What is the least amount of hints a sudoku puzzle needs to be solved related to size $n*n$.

The classic sudoku puzzle is a $9*9$ grid that is divided into rows, columns and $9$ $3*3$ squares called a nonet, where:\

  • Each column must contain the numbers $1-9$ without repetitions
  • Each row must contain the numbers $1-9$ without repetitions
  • Each nonet must contain the numbers $1-9$ without repetitions

Each puzzle is unique and has clues to solve the puzzle. Which are numbers. According to Cornell University there is no way to solve a sudoku with only 16 clues.

So, if there is $x>16$ clues needed for a $9*9$ sudoku, what is the formula for how many are needed for a $n*n$ grid?

  • $\begingroup$ This might be a question for Puzzling.SE. $\endgroup$
    – Blue
    Commented May 1, 2022 at 3:28

1 Answer 1


If OEIS is to be taken as an authority, then no such formula exists that we humans know of. They only list the smallest number of clues for a puzzle to possibly have a unique solution for $1\times 1, 4\times 4$ and $9\times 9$ (and $0\times0$), and stop there. There is a bound on $16\times 16$, which lies somewhere between 15 clues and 55. If a formula were known, it would probably be mentioned on OEIS, and the solution would probably be known for more sizes.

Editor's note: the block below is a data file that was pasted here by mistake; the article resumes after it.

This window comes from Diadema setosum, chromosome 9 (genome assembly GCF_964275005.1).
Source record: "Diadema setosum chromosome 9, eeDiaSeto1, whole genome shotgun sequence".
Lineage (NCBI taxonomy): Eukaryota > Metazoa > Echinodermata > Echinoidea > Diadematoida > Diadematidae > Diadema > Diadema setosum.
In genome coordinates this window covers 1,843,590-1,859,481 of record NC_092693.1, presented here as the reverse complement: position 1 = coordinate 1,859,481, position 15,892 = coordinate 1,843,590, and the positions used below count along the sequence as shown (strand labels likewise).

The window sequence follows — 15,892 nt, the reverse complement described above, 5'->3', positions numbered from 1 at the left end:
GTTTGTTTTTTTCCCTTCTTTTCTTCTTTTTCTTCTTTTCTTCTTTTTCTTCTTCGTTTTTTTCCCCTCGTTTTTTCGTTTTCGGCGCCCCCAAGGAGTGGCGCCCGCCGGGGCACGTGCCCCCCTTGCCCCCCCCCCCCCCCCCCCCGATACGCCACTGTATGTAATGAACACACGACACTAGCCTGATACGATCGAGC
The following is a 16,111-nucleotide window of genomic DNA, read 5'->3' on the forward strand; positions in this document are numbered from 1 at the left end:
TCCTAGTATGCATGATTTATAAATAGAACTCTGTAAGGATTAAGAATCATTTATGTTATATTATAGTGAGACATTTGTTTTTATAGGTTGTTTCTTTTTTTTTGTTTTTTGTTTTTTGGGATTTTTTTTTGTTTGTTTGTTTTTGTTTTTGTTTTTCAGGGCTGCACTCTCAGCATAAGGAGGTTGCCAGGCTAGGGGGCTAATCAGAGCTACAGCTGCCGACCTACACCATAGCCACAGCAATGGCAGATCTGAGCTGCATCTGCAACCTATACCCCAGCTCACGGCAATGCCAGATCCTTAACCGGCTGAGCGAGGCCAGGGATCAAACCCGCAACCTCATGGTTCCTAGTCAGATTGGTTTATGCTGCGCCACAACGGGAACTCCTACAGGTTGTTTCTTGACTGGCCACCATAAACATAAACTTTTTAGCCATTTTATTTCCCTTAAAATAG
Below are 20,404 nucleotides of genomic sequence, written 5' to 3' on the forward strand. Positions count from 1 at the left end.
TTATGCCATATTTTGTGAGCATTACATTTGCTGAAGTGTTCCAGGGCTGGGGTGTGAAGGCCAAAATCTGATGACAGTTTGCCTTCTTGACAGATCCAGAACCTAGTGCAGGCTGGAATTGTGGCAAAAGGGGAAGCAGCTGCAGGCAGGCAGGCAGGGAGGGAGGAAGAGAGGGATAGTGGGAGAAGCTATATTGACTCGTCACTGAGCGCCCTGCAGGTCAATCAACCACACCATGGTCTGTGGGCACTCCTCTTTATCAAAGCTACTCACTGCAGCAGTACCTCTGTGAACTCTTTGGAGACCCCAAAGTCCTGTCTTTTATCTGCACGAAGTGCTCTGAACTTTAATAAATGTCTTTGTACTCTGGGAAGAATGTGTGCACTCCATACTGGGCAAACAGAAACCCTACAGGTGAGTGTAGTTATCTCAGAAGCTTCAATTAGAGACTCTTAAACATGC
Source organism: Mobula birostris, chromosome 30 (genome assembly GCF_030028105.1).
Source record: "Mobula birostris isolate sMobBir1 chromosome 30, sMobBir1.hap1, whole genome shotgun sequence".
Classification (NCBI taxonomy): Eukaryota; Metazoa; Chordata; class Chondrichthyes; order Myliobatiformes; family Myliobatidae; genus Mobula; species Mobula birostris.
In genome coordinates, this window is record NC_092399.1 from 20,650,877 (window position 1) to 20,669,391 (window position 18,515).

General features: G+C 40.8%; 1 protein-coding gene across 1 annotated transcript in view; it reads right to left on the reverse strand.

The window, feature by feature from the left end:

In order to figure out that no 16-clue $3\times 3$ sudoku is uniquely solvable, they basically had to try to solve every single one. See, for instance, this numberphile video for more details on that feat. They probably wouldn't have needed that if a formula was known.

(Note that OEIS use $n^2\times n^2$ size sudokus, as the $n\times n$ size smaller boxes are laid out in an $n\times n$ grid. So they don't count, say, $2\times 2$ or $6\times 6$ as sudokus in this case.)

  • $\begingroup$ Note that it is next to impossible to conclusively claim that a formula doesn't exist, or that no formula has been found. That's why I present evidence instead of proof in this answer. $\endgroup$
    – Arthur
    Commented May 1, 2022 at 4:42

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